The Weight of the World. Shoulder it. Drop it. Either way, the world continues, likely in a form very near to that in which it appeared prior to the decision.
The pressure of carrying the weight of the world may well crush one’s spirit. The guilt born of sloughing it can be emotionally corosive as well. The understanding that no one is born capable of managing such a burden is omitted from the Standard Operating Manual for Human Consciousness. Struggle, blame, shame, regret, recrimination all take center stage when someone decides there is “hell to pay!” Of course, there are also those who care nothing for the world or the others in it, but that topic is for another time.
So precious this opportunity to exist. And yet preciousness is, um, well, hmm, born of personal perspective. Once we’ve had the good fortune of life we will all in turn have the good fortune of passing beyond this time of living, to rest. How much will acute concerns about the pressing issues of the day matter in that eternal light?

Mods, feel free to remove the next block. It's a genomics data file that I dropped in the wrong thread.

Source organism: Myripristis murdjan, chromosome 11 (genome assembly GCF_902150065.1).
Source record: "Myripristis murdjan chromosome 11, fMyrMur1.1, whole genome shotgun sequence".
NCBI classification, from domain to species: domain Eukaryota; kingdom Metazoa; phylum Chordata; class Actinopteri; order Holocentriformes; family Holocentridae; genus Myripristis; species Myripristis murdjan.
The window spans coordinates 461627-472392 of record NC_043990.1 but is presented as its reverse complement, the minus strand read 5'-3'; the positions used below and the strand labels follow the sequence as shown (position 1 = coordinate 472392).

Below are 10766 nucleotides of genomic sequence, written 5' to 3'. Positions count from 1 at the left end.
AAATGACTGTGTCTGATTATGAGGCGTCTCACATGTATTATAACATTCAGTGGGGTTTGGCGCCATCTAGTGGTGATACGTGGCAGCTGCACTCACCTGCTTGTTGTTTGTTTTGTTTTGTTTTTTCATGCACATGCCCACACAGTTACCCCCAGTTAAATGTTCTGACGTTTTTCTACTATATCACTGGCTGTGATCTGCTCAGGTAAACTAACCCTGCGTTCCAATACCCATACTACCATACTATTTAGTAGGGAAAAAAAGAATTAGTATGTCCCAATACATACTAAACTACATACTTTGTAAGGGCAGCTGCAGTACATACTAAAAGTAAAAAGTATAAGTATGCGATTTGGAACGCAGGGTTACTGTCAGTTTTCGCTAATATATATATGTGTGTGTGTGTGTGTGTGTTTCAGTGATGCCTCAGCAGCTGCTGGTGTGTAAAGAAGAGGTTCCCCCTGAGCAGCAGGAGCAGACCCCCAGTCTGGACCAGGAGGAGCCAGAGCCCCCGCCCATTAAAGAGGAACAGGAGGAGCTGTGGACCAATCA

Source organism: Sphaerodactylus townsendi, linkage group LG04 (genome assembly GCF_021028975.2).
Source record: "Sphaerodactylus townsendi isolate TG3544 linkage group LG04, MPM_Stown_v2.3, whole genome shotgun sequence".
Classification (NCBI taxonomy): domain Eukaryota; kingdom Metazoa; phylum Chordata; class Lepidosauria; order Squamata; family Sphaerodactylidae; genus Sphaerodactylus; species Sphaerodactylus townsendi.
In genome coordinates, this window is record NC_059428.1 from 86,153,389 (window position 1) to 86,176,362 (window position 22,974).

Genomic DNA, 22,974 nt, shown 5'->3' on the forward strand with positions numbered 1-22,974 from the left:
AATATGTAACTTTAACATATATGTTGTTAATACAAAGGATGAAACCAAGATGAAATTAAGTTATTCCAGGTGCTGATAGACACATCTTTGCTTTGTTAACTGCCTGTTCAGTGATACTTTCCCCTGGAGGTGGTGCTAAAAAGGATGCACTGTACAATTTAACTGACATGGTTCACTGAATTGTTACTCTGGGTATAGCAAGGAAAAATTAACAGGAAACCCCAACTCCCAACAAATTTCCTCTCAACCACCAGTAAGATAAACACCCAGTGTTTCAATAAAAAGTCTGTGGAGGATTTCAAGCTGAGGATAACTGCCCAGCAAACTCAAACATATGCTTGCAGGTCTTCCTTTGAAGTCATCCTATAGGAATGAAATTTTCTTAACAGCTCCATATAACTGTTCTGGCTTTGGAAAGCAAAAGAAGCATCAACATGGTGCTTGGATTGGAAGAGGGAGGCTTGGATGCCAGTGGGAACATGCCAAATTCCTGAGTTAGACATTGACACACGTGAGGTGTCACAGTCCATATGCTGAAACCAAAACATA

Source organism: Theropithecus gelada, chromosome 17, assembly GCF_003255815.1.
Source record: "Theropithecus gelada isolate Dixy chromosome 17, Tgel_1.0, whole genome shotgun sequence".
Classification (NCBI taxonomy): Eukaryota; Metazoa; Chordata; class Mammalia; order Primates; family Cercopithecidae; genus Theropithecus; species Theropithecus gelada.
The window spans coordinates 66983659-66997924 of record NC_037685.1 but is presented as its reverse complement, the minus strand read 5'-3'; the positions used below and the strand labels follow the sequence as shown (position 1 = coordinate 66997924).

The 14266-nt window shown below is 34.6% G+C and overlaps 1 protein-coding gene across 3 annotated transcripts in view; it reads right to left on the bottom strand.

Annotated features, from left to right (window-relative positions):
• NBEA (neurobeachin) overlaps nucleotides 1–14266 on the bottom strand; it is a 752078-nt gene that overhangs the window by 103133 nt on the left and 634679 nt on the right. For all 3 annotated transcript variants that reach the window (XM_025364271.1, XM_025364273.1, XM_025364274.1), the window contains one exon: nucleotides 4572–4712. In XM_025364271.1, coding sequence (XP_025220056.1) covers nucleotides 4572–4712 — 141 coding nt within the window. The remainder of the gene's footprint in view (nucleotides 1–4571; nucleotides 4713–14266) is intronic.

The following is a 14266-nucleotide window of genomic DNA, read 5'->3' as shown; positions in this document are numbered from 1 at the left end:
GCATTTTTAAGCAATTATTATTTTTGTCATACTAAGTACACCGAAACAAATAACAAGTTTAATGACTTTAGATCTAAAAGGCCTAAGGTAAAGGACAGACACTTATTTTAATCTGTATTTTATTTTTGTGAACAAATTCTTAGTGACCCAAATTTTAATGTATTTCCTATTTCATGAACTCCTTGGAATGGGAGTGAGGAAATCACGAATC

It was bound to happen. History shows us that it is inevitable. Thankfully we are further along now than the poor souls who faced the Spanish Flu or the Bubonic Plague. We know what to do, what must be done. Self-imposed isolation is the selfless choice, whether we like it or not.
Social distancing is no stranger to this house. In fact, it is our de facto natural state. Anyone who follows my social feeds sees picture after picture of solitary moments captured in the wilderness. My sons occasionally join me on these ventures into humanlessness. However, left to their own devices, they tend to interact with their world virtually. This is not always my favorite, but for now, I am grateful for that proclivity.